Investing by Economic Exposure: Implications for Investors | Capital Group


Investment Insights

April 2013

Investing by Economic Exposure: Implications for Investors

“Why wouldn’t you want to invest in the best company wherever it happens to be based?”

— Rob Lovelace

Robert Lovelace
Robert W. Lovelace Portfolio Manager Los Angeles office 31 years of experience (as of 12/31/16)

Over time, we have learned that country of domicile is a less effective way of measuring a portfolio’s exposure. Sometimes people ask me to explore establishing a fund invested in those U.S. companies that do business abroad. “Why take the risks of investing internationally when I can get, say, 40% exposure to non-U.S. revenues by investing in U.S.-based companies?” they ask. The straightforward answer, for one, would be that the decision-making and the outcome are not aligned.

For an investor who would invest only in the U.S., there are areas of the markets, such as the European luxury goods makers or the luxury auto companies, that have an opportunity globally that is not tapped by the U.S. companies. Similarly, several of the largest pharmaceutical and mining companies are not domiciled in the U.S.

If you look at potential investments in the fast-growing developing economies, some of the best opportunities are in branded consumer goods companies, technology companies and health care companies. Yet, all three of those industries are heavily underrepresented among companies listed in the emerging markets index. Why wouldn’t you want to invest in the best company wherever it happens to be based? Why would you use country of domicile as a filter for determining what to invest in?

One of the other questions on investing in global markets surrounds corporate governance. In my view, there is risk in investing in U.S. companies from a regulatory or accounting standpoint as well, and there are very high-quality companies outside the U.S. that are audited by the best firms that we view as quite safe investments.

Implications of Using a Revenue-Based Approach

  1. Changes in company reporting of financial data
  2. Screens used to define mandates
  3. Move toward objective-based investing

In my opinion, there are three main implications of shifting away from a traditional approach based on country of domicile. One, we need to think about changing how companies report financial data. That may be the easiest one. Reporting on a revenue basis is one obvious way to do it. But currently companies do not report with enough detail for us to consistently do this. My hunch is pressure will be put on companies by investors and accounting professionals, and we will begin to get better reports, which will give us better data — but it will be a multiyear process. We did it on our own, but it took a lot of time and effort. You may see dual reporting for a while: we will report in the traditional context of country of domicile, and in this new way. But my belief is that, a decade from now, we will have developed more sophisticated ways to get at this.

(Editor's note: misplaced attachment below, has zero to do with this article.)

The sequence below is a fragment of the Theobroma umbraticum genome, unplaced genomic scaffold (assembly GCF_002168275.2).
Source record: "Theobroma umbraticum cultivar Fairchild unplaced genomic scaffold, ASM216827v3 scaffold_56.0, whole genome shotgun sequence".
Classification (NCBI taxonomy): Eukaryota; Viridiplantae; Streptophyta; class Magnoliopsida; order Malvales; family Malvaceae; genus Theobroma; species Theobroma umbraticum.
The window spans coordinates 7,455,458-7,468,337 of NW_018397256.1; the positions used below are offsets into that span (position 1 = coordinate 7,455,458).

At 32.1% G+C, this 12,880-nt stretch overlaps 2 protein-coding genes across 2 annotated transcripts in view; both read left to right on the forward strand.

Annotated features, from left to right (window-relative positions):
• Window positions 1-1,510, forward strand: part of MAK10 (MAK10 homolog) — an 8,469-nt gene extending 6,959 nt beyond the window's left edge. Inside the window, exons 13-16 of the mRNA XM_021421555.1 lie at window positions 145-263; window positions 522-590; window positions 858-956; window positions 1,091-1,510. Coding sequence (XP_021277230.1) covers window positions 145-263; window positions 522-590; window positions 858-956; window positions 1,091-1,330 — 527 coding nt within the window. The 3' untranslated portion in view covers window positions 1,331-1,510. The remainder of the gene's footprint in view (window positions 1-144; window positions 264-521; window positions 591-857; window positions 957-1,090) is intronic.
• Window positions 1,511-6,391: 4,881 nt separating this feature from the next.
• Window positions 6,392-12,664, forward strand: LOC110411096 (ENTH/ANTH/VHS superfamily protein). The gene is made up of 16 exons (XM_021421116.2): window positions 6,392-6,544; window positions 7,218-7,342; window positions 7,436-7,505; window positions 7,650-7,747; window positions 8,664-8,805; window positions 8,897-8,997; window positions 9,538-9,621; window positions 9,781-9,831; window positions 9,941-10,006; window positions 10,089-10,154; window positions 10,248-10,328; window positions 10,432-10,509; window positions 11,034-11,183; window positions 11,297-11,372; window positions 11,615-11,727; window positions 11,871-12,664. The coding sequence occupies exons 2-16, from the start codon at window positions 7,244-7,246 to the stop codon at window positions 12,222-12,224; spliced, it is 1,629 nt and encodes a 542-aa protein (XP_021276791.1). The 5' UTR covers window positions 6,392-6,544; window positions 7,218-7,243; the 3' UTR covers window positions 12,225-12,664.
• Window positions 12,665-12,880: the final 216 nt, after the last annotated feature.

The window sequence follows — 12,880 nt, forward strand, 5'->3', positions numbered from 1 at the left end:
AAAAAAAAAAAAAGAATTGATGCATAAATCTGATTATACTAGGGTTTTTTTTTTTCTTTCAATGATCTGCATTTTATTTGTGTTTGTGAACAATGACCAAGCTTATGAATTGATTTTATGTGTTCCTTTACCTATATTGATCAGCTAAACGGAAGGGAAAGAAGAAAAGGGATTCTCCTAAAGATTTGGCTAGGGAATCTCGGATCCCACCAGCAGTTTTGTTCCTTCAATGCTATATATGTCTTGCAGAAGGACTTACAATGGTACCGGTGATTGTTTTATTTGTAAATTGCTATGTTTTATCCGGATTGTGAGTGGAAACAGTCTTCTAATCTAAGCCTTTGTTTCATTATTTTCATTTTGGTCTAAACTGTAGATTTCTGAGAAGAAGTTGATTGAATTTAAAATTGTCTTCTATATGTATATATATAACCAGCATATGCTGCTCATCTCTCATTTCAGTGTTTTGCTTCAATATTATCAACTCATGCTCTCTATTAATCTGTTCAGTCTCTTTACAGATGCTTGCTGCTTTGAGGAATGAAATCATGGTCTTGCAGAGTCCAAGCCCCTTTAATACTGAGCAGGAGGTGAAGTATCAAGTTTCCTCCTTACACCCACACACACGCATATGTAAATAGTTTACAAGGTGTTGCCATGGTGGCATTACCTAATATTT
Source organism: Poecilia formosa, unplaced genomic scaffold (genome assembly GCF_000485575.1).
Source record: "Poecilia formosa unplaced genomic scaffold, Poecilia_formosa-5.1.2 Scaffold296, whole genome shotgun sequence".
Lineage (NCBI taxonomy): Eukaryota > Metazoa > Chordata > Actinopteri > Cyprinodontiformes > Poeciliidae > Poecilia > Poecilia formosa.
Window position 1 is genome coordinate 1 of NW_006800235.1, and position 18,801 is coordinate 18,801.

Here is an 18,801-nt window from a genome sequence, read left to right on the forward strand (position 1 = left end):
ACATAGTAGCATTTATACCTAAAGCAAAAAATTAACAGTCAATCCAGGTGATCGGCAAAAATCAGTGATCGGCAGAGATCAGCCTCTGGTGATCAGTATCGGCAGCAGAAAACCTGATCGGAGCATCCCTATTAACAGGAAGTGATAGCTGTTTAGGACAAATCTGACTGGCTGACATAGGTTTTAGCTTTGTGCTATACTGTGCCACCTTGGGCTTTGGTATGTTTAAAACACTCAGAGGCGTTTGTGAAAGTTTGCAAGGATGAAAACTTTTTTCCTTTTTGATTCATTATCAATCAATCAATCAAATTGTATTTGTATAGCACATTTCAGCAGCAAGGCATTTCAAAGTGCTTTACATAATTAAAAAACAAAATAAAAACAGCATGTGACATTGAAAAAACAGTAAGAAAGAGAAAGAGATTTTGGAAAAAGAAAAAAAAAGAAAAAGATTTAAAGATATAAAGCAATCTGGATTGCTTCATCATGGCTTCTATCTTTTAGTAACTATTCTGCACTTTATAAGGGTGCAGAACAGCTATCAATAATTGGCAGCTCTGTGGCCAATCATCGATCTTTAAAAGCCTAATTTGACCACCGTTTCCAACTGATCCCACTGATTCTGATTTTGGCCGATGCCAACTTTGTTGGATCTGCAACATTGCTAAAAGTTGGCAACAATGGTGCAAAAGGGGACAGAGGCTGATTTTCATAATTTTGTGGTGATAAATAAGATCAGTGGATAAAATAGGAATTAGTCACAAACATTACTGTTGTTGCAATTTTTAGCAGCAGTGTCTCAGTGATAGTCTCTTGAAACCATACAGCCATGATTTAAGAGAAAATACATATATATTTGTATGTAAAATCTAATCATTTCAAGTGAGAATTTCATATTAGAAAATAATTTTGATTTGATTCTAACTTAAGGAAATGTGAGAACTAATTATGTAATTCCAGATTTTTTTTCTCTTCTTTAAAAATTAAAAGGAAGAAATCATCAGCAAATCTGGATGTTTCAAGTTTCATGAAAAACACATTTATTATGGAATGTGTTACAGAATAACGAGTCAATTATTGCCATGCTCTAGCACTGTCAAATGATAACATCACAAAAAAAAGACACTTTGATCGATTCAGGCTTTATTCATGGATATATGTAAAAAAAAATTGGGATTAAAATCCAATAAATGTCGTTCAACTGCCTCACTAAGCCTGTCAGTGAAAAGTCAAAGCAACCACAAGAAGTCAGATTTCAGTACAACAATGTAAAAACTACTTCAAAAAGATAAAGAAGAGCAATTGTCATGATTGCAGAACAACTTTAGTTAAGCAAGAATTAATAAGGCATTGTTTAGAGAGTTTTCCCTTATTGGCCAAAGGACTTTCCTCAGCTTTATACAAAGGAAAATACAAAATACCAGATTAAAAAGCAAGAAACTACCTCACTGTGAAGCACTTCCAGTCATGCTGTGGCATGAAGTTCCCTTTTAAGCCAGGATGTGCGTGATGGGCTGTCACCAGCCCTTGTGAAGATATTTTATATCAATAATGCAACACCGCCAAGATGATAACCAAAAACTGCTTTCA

The second implication would be regarding the screens we use to define mandates. What is a U.S. fund or a U.S. mandate? I think we need to rethink this.

Third, this is going to push the industry toward more objective-based investing. In other words, what investment themes are we trying to get at? Are we focusing on dividends, growth of dividends, income, or some aspect of economic change? I think that is going to begin to swing the pendulum back toward objective-based investing after a long move toward geography-based investing.

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Statements attributed to an individual represent the opinions of that individual as of the date published and do not necessarily reflect the opinions of Capital Group or its affiliates. This information is intended to highlight issues and not to be comprehensive or to provide advice.